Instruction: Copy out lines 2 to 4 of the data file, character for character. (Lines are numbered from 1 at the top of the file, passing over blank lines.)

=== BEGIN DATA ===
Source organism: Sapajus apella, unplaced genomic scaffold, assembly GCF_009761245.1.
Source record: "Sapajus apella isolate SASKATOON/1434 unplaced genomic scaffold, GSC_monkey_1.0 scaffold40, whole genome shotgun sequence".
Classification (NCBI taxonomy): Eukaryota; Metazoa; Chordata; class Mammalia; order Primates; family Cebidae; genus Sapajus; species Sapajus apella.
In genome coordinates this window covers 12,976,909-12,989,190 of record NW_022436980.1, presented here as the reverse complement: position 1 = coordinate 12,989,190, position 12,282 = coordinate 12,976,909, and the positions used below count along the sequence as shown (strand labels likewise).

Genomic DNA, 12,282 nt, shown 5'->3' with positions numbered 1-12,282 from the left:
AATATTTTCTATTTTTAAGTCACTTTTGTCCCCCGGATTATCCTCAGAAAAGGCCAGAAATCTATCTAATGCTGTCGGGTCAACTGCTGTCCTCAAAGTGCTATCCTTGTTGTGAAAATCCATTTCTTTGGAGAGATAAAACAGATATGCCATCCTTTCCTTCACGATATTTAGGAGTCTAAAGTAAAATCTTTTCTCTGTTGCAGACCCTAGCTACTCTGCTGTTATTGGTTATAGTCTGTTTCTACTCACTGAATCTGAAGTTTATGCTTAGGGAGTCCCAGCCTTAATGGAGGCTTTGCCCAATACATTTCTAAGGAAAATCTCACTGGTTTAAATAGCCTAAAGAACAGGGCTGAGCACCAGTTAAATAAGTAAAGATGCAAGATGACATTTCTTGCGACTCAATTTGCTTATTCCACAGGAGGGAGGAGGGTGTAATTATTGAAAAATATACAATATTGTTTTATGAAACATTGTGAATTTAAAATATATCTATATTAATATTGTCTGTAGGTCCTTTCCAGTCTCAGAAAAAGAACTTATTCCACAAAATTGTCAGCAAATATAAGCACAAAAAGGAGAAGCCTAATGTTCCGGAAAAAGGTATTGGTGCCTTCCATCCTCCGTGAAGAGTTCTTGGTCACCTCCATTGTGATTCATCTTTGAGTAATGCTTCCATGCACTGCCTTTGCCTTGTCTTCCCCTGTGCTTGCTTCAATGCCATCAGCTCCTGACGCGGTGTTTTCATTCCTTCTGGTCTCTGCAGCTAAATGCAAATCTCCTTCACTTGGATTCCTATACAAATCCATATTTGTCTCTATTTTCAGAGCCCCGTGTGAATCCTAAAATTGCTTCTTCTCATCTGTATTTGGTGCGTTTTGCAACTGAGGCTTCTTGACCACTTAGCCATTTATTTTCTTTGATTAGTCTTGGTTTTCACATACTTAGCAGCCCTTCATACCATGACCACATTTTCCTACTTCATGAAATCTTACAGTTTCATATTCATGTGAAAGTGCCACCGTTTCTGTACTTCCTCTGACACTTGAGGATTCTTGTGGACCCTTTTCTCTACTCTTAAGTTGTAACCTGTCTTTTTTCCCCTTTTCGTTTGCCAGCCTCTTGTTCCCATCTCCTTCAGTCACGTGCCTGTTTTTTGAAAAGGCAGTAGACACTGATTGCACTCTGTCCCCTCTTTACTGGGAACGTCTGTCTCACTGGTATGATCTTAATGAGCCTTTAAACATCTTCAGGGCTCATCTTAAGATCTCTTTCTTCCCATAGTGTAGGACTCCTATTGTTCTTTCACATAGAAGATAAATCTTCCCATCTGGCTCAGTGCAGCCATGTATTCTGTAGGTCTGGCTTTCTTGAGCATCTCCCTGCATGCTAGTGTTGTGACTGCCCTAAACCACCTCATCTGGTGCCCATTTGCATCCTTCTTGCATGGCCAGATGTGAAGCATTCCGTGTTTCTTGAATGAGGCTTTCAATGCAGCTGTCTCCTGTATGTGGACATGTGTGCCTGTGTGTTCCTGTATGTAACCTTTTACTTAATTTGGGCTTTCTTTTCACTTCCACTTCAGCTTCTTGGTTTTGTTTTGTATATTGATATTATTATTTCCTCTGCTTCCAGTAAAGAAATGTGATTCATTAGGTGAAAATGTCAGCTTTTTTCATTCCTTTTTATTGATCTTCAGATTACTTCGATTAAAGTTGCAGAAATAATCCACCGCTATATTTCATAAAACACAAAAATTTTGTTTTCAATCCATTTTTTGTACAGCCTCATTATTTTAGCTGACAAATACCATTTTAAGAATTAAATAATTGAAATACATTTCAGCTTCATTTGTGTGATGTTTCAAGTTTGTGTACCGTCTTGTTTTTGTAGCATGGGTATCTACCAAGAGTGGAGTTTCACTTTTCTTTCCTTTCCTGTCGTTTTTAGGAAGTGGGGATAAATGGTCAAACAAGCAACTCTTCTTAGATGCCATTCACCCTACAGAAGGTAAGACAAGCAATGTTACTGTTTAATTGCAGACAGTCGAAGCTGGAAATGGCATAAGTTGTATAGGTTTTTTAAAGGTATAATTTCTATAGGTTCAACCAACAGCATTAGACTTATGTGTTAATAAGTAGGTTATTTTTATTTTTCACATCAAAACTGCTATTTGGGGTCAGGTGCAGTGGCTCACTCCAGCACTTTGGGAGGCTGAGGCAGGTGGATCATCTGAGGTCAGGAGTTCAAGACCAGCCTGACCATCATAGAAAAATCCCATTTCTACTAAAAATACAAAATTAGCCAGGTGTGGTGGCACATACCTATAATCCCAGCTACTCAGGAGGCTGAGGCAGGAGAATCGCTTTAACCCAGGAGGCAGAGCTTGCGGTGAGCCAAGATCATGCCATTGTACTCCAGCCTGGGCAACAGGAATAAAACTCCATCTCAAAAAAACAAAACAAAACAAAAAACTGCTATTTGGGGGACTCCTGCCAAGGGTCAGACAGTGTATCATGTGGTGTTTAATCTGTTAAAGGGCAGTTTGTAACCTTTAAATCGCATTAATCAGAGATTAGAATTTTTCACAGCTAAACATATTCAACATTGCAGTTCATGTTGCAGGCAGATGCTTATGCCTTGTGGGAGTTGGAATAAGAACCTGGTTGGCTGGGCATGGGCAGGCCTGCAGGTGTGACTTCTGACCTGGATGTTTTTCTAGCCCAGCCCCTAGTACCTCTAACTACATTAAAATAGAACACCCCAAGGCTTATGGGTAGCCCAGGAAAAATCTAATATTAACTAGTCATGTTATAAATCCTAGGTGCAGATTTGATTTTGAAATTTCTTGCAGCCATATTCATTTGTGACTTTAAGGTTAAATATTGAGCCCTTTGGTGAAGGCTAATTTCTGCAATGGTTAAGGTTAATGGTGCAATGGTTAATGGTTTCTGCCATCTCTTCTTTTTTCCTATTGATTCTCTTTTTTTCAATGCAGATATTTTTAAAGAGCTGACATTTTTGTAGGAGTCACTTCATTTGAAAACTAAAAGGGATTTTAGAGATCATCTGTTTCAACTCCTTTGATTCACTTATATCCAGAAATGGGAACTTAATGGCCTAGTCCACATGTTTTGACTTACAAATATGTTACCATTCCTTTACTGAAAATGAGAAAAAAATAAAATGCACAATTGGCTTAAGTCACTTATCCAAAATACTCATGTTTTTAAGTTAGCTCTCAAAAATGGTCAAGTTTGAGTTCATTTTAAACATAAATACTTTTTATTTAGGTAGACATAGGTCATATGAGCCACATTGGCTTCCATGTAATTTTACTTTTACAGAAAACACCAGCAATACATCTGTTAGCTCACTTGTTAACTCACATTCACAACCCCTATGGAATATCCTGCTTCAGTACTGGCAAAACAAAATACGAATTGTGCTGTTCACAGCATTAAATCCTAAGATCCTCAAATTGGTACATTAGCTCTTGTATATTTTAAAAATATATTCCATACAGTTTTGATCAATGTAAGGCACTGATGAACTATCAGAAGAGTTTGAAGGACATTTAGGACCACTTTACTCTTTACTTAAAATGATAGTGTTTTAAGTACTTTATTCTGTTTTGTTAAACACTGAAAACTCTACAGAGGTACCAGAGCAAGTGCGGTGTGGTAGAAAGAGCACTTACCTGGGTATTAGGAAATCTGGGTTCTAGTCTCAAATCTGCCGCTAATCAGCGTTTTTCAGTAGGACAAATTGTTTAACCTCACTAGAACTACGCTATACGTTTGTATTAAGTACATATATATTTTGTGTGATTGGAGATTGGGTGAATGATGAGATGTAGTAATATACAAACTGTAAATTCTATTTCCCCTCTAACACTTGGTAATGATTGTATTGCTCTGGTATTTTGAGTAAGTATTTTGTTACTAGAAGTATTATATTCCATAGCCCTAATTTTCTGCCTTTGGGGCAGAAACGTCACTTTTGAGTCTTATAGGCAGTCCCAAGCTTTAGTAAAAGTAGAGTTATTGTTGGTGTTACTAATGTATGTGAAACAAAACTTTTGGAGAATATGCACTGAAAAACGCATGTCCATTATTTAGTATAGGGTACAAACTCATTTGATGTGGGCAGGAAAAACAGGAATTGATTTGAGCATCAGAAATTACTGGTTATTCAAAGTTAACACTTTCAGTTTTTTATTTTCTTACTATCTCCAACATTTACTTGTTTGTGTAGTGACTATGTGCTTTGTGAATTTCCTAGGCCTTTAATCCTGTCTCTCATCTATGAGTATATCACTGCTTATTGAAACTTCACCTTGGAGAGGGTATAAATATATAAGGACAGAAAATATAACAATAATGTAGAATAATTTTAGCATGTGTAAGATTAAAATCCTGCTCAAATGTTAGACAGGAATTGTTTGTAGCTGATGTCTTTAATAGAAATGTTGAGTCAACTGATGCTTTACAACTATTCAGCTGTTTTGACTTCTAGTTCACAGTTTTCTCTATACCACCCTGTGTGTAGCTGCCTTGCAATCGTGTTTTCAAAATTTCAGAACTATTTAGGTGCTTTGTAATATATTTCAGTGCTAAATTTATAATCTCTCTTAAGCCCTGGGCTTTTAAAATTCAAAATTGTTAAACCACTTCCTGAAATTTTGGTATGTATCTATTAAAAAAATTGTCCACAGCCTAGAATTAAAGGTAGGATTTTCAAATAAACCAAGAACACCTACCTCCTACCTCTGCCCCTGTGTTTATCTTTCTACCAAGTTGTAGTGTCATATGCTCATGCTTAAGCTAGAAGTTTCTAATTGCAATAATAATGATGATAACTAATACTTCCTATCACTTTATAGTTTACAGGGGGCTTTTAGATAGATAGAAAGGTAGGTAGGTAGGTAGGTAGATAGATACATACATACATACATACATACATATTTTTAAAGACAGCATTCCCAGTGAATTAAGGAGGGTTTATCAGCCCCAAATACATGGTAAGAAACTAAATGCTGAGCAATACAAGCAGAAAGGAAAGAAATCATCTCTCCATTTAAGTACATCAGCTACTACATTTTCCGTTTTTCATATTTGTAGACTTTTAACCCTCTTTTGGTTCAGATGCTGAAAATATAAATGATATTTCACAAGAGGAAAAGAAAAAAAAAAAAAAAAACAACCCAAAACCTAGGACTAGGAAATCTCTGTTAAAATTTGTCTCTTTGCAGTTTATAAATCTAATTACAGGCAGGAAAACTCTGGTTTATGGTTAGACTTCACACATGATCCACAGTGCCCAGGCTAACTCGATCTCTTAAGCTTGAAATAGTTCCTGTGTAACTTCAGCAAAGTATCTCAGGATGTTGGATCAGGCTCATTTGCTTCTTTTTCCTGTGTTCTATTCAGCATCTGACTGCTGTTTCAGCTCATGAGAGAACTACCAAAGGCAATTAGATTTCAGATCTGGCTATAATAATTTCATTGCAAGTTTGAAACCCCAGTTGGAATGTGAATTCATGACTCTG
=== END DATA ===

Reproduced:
Source record: "Sapajus apella isolate SASKATOON/1434 unplaced genomic scaffold, GSC_monkey_1.0 scaffold40, whole genome shotgun sequence".
Classification (NCBI taxonomy): Eukaryota; Metazoa; Chordata; class Mammalia; order Primates; family Cebidae; genus Sapajus; species Sapajus apella.
In genome coordinates this window covers 12,976,909-12,989,190 of record NW_022436980.1, presented here as the reverse complement: position 1 = coordinate 12,989,190, position 12,282 = coordinate 12,976,909, and the positions used below count along the sequence as shown (strand labels likewise).